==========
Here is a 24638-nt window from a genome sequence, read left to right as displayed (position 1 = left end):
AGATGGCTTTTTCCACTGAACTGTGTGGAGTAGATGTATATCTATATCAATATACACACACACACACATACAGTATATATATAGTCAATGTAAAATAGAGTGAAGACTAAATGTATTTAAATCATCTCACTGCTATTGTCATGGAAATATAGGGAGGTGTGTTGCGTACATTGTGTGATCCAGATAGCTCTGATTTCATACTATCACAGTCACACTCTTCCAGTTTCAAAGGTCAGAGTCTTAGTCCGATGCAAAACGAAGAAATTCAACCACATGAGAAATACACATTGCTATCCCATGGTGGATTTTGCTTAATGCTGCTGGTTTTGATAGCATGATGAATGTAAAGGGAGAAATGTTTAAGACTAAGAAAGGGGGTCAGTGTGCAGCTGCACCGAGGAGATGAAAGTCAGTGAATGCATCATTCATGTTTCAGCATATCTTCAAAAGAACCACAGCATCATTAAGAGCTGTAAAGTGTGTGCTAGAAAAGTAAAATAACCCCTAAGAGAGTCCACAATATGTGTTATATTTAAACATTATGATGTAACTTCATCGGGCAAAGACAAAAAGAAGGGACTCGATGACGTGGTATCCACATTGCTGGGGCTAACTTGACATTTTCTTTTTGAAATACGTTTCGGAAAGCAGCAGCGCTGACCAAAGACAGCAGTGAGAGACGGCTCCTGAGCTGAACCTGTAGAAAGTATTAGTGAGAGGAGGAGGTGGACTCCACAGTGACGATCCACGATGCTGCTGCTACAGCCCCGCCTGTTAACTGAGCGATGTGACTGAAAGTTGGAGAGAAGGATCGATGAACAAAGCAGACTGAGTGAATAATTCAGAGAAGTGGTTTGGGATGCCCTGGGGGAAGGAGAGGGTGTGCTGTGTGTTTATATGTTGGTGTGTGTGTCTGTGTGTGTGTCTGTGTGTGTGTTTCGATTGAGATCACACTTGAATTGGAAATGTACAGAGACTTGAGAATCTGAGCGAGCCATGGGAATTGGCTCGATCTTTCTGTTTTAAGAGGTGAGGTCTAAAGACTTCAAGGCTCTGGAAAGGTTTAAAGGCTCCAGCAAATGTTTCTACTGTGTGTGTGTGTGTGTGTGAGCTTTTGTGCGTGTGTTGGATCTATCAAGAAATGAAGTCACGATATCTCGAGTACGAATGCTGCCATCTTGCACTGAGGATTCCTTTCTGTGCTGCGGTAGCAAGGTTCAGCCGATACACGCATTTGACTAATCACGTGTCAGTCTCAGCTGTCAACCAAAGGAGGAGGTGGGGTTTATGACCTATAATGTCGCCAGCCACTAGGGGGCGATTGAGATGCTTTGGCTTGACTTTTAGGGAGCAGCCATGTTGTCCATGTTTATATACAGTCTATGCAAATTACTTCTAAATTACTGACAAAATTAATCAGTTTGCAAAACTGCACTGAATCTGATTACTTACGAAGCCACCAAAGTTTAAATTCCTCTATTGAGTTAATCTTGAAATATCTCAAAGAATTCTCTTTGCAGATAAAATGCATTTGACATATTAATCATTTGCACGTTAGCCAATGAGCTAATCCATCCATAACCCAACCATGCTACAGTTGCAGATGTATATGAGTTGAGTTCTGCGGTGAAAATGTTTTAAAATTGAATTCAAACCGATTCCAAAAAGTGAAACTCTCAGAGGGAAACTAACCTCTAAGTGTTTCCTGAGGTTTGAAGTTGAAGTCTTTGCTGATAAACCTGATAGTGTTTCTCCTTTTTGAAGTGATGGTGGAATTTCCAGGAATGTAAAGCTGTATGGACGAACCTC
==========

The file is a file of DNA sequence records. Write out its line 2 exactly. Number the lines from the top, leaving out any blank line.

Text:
AGATGGCTTTTTCCACTGAACTGTGTGGAGTAGATGTATATCTATATCAATATACACACACACACACATACAGTATATATATAGTCAATGTAAAATAGAGTGAAGACTAAATGTATTTAAATCATCTCACTGCTATTGTCATGGAAATATAGGGAGGTGTGTTGCGTACATTGTGTGATCCAGATAGCTCTGATTTCATACTATCACAGTCACACTCTTCCAGTTTCAAAGGTCAGAGTCTTAGTCCGATGCAAAACGAAGAAATTCAACCACATGAGAAATACACATTGCTATCCCATGGTGGATTTTGCTTAATGCTGCTGGTTTTGATAGCATGATGAATGTAAAGGGAGAAATGTTTAAGACTAAGAAAGGGGGTCAGTGTGCAGCTGCACCGAGGAGATGAAAGTCAGTGAATGCATCATTCATGTTTCAGCATATCTTCAAAAGAACCACAGCATCATTAAGAGCTGTAAAGTGTGTGCTAGAAAAGTAAAATAACCCCTAAGAGAGTCCACAATATGTGTTATATTTAAACATTATGATGTAACTTCATCGGGCAAAGACAAAAAGAAGGGACTCGATGACGTGGTATCCACATTGCTGGGGCTAACTTGACATTTTCTTTTTGAAATACGTTTCGGAAAGCAGCAGCGCTGACCAAAGACAGCAGTGAGAGACGGCTCCTGAGCTGAACCTGTAGAAAGTATTAGTGAGAGGAGGAGGTGGACTCCACAGTGACGATCCACGATGCTGCTGCTACAGCCCCGCCTGTTAACTGAGCGATGTGACTGAAAGTTGGAGAGAAGGATCGATGAACAAAGCAGACTGAGTGAATAATTCAGAGAAGTGGTTTGGGATGCCCTGGGGGAAGGAGAGGGTGTGCTGTGTGTTTATATGTTGGTGTGTGTGTCTGTGTGTGTGTCTGTGTGTGTGTTTCGATTGAGATCACACTTGAATTGGAAATGTACAGAGACTTGAGAATCTGAGCGAGCCATGGGAATTGGCTCGATCTTTCTGTTTTAAGAGGTGAGGTCTAAAGACTTCAAGGCTCTGGAAAGGTTTAAAGGCTCCAGCAAATGTTTCTACTGTGTGTGTGTGTGTGTGTGAGCTTTTGTGCGTGTGTTGGATCTATCAAGAAATGAAGTCACGATATCTCGAGTACGAATGCTGCCATCTTGCACTGAGGATTCCTTTCTGTGCTGCGGTAGCAAGGTTCAGCCGATACACGCATTTGACTAATCACGTGTCAGTCTCAGCTGTCAACCAAAGGAGGAGGTGGGGTTTATGACCTATAATGTCGCCAGCCACTAGGGGGCGATTGAGATGCTTTGGCTTGACTTTTAGGGAGCAGCCATGTTGTCCATGTTTATATACAGTCTATGCAAATTACTTCTAAATTACTGACAAAATTAATCAGTTTGCAAAACTGCACTGAATCTGATTACTTACGAAGCCACCAAAGTTTAAATTCCTCTATTGAGTTAATCTTGAAATATCTCAAAGAATTCTCTTTGCAGATAAAATGCATTTGACATATTAATCATTTGCACGTTAGCCAATGAGCTAATCCATCCATAACCCAACCATGCTACAGTTGCAGATGTATATGAGTTGAGTTCTGCGGTGAAAATGTTTTAAAATTGAATTCAAACCGATTCCAAAAAGTGAAACTCTCAGAGGGAAACTAACCTCTAAGTGTTTCCTGAGGTTTGAAGTTGAAGTCTTTGCTGATAAACCTGATAGTGTTTCTCCTTTTTGAAGTGATGGTGGAATTTCCAGGAATGTAAAGCTGTATGGACGAACCTC